The New Castle Court House Museum, located at 211 Delaware St. in New Castle, Del., is currently featuring the exhibit “New Castle: Three Forts, One Community” which examines the 17th-century struggle for control of New Castle, Del. by the Dutch, Swedes and English, and the strongholds that they built to maintain their power.
About the three forts …
Modern-day New Castle traces its origin to the conflict between three great colonial powers—Netherlands, Sweden and England. From 1651 to 1681, these nations vied for control of the Delaware Valley and the profitable trade in natural resources with the region’s American-Indian inhabitants.
In response to the Swedish stronghold (Fort Christina) constructed at present-day Wilmington, the Dutch established a fortified settlement five miles to the south. For the next 30 years, the Dutch, Swedes and English would contest and occupy this outpost. Each nation would enforce its claim through a series of fortifications—Fort Casimir (Dutch), Fort Trinity (Swedish) and Fort New Castle (English).
These forts were an anchoring presence within the developing community and have not been completely lost to time. Archaeological excavations have found the site of Fort Casimir and recovered artifacts which are on display in the exhibit. To this day, the distinct cultural influences of the three colonial powers can still be found in New Castle.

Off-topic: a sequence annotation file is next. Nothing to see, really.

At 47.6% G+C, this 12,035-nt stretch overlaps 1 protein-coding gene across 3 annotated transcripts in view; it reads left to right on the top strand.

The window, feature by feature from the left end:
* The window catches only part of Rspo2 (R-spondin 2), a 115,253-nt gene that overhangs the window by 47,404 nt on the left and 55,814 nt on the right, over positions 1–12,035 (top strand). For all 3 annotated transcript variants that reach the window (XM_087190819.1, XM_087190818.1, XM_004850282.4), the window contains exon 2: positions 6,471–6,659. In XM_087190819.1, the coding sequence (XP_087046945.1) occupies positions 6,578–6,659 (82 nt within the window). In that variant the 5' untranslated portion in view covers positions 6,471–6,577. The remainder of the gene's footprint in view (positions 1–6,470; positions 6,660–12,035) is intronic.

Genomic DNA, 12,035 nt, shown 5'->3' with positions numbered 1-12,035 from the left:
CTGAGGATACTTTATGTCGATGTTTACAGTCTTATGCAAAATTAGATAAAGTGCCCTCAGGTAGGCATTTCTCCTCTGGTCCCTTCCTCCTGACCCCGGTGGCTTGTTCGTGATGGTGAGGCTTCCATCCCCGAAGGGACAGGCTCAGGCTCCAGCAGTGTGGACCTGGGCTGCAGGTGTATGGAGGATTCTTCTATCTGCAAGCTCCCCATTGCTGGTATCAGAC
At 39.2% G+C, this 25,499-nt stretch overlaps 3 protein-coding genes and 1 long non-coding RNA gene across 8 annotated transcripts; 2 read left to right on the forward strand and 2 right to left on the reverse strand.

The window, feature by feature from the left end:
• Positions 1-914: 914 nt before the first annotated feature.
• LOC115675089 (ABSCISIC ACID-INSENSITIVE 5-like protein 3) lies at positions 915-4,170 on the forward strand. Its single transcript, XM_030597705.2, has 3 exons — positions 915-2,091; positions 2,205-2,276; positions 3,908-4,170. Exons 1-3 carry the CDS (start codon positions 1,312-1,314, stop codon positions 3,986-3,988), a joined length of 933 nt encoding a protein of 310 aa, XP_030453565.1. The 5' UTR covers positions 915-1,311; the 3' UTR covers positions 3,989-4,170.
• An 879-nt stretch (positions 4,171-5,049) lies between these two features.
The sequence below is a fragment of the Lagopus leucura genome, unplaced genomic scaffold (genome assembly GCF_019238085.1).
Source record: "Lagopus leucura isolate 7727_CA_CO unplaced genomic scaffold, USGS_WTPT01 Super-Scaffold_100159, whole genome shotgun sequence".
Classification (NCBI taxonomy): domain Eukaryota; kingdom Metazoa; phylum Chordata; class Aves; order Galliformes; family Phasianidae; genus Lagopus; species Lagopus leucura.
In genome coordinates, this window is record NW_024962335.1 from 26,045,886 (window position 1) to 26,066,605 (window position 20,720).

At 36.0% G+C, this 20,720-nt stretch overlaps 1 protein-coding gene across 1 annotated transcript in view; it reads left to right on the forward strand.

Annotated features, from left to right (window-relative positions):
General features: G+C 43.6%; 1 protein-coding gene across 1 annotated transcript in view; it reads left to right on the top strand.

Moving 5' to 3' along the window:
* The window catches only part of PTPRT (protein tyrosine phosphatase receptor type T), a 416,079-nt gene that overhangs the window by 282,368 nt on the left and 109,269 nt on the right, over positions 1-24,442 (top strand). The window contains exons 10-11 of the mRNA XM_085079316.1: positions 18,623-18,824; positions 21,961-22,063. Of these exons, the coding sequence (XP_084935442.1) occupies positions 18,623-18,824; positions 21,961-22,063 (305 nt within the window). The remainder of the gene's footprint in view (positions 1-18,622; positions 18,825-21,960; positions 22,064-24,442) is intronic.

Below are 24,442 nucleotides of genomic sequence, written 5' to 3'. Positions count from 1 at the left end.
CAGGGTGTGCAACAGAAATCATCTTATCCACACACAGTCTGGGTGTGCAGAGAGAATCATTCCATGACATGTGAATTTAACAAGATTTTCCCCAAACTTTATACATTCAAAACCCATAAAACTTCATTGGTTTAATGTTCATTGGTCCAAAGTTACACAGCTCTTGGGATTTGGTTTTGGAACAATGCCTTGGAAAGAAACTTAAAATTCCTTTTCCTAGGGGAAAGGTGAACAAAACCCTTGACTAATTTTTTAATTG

“New Castle: Three Forts, One Community” was created by the Delaware Division of Historical and Cultural Affairs’ Collections, Affiliates, Research and Exhibits (CARE) Team working together with the staff of the New Castle Court House Museum. The exhibit opened on Sept. 9, 2017 and will be on display for an undetermined period of time. Museum operating-hours are Tuesdays through Saturdays, 10 a.m. to 4:30 p.m.; and Sundays, 1:30 to 4:30 p.m. Admission is free and open to the public. For additional information, call 302-323-4453.
Constructed in 1732, the New Castle Court House is one of the oldest active court buildings in the United States and was Delaware’s first state capitol. Here, the Colonial Assembly passed the 1776 Separation Resolution creating the Delaware State. During its nearly 300 years of history, this landmark has played many pivotal roles in the political, social and commercial life of both New Castle and Delaware. Administered by the Delaware Division of Historical and Cultural Affairs, the museum is a partner site in the First State National Historical Park.
Go to the following for a full listing of exhibits and displays at the museums of the State of Delaware.
Go to the following for a comprehensive, long-term calendar of events sponsored by the Division of Historical and Cultural Affairs.